Up to now the Food and Drug Administration had only approved the cosmetic use of Botox for lines across the forehead and between the brows, however doctors have been using Botox in the treatment of lines around the eyes for a number of years.

The approval came after a study led by Allergan, the manufacturer of Botox, into its efficacy as an anti-ageing injectable. In a controlled group of 833 adults one half received Botox injections to the eye area and the other half received placebo injections to the same area. The group that received Botox displayed the most sign of a reduction of wrinkles.

Although Botox was being used by doctors ‘off-record’ in this way, the approval will mean better safeguards and guidelines. Dr Marco Harmaty, Plastic and Reconstructive Surgeon at Mount Sinai Medical Center in New York, told that Botox has been used not only for crow’s feet for a number of years but also other unapproved parts of the face including creases by the side of the nose. However he also added:

“(It) does give you an added benefit and safety of saying that I’m not doing anything illegal or potentially harmful.”

The FDA approved Botox use for lines on the forehead in 2002.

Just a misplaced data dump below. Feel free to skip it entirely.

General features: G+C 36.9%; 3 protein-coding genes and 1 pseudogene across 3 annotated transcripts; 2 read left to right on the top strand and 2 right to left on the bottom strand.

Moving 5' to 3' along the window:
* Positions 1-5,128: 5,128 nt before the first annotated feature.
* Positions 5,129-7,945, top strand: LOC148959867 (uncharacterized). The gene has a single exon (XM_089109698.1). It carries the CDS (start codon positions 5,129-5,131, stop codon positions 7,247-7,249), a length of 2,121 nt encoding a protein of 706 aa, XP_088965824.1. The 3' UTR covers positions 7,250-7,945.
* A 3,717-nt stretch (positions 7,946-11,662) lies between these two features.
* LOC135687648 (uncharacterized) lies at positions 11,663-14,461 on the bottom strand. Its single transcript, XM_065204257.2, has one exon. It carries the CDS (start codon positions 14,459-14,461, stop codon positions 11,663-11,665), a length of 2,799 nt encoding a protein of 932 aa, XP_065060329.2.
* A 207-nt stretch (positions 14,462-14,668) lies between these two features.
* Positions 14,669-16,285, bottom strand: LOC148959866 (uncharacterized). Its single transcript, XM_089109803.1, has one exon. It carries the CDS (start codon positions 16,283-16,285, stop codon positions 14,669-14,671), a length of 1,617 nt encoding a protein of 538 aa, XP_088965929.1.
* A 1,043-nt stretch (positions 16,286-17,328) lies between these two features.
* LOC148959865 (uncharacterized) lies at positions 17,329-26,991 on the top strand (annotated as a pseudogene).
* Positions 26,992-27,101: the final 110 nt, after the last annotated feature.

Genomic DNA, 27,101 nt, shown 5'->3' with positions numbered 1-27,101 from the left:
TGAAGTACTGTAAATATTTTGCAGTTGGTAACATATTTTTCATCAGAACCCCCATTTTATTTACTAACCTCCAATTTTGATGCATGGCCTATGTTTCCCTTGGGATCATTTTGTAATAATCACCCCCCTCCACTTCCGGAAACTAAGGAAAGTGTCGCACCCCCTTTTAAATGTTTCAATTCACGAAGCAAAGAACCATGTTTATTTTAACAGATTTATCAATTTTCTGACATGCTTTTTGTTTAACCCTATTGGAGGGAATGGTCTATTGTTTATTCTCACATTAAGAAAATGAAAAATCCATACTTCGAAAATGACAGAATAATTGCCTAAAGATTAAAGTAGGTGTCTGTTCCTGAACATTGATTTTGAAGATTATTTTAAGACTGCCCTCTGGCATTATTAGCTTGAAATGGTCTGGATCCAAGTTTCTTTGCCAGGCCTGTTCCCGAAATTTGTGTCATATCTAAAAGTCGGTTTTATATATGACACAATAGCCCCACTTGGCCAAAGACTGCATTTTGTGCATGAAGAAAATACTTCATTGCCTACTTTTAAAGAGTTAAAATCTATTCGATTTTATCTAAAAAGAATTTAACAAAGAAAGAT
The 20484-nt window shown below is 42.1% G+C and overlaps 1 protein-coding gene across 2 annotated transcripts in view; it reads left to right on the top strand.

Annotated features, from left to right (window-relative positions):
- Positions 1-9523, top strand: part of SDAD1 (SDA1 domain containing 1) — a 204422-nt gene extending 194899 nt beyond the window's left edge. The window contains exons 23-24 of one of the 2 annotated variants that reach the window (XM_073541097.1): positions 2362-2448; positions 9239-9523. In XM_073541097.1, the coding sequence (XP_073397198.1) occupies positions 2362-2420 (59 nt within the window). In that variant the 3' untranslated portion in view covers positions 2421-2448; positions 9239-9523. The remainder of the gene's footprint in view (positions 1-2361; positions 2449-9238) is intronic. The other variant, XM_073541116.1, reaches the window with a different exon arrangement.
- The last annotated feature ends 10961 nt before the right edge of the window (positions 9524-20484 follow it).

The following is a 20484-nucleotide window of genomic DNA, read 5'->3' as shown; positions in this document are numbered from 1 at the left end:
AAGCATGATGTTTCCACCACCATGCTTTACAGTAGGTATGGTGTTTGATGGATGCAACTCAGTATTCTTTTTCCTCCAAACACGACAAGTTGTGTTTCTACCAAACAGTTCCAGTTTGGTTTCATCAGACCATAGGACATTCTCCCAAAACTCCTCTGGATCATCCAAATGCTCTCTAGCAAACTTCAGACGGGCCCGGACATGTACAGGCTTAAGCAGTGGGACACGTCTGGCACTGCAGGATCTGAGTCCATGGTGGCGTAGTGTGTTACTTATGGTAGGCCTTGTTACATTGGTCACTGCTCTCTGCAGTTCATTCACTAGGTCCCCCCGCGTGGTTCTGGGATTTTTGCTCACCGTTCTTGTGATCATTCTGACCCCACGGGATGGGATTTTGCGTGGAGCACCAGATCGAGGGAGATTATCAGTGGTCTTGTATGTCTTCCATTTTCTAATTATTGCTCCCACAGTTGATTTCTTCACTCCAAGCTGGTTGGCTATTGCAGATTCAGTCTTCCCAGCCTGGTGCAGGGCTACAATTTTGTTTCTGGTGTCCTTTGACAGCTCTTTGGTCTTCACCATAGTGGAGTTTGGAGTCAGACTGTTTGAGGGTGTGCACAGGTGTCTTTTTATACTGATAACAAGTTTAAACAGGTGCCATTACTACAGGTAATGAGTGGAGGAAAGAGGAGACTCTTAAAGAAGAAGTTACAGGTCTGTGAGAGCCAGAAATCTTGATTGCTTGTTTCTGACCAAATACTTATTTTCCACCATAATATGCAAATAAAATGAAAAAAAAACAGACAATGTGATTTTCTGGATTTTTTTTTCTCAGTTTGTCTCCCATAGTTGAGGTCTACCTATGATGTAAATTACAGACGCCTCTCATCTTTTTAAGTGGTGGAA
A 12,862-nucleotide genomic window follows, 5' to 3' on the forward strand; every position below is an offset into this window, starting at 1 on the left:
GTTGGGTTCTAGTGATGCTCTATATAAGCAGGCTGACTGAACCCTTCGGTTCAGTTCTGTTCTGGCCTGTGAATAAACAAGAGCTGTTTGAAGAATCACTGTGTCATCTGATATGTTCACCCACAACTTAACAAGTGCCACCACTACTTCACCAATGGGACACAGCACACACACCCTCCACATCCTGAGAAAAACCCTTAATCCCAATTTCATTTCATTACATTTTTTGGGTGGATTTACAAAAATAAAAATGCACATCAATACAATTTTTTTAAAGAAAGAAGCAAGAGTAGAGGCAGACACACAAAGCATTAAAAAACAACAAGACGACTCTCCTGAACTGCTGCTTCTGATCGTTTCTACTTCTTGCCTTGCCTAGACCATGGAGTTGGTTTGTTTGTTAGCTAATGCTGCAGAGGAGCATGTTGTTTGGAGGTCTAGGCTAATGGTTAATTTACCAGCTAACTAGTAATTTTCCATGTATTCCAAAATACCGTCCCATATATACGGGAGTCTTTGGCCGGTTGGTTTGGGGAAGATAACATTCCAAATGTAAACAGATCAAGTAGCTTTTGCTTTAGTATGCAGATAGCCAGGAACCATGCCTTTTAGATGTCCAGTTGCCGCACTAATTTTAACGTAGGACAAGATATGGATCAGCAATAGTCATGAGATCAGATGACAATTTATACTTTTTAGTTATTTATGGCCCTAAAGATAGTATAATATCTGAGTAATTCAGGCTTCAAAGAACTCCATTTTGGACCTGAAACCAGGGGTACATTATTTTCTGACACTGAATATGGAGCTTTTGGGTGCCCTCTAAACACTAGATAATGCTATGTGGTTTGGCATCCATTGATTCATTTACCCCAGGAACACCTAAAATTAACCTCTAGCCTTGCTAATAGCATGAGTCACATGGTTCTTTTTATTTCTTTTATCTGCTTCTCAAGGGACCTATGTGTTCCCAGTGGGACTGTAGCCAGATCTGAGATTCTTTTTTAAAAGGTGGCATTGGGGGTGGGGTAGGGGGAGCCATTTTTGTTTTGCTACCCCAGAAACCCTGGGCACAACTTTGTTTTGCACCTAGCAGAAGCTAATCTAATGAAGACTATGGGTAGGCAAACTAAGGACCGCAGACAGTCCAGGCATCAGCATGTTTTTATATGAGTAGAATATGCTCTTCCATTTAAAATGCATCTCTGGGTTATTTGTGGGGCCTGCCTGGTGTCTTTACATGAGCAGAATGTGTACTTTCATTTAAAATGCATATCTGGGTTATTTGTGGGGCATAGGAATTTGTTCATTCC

Scientists at Edinburgh’s Heriot-Watt University are attempting to understand the proteins that may be responsible for the development of Type 2 diabetes.

It is the same SNARE proteins that Botox treatment targets, as they are responsible for muscle contraction. Botox targets these proteins and effectively freezes them, therefore halting muscle contraction.

As well as in other areas of the body these proteins, called SNARE, reside in the beta-cells within the pancreas. Researchers are using molecular microscopic techniques to determine exactly what happens with these cells and insulin release.

The steady release of insulin made by these cells helps to control glucose levels in the body. When there is a consistently high level of glucose production in the body, which is what happens in obese patients, this process stops functioning properly and leads to Type 2 diabetes.

These SNARE proteins, which are the equivalent to the size of ten-thousandth of a human hair, will be observed by Dr Colin Rickman and his team of researchers. They hope that this will help to understand exactly how the beta-cells produce insulin and therefore what happens when they stop functioning. The intention is that these findings will help find a cure to the chronic condition.

The number of people with Type 2 diabetes in the UK rose by 1.5 million between 1996 and 2012, and it’s predicted that the number of sufferers will hit 5 million by the year 2025. This recent and projected growth in number is due to the rising numbers of those who are overweight and obese.

Cosmetic Courses offer aesthetic training to medical professionals throughout the UK. If you would like information on any of our training courses, please call us on 01844 390110 or email [email protected].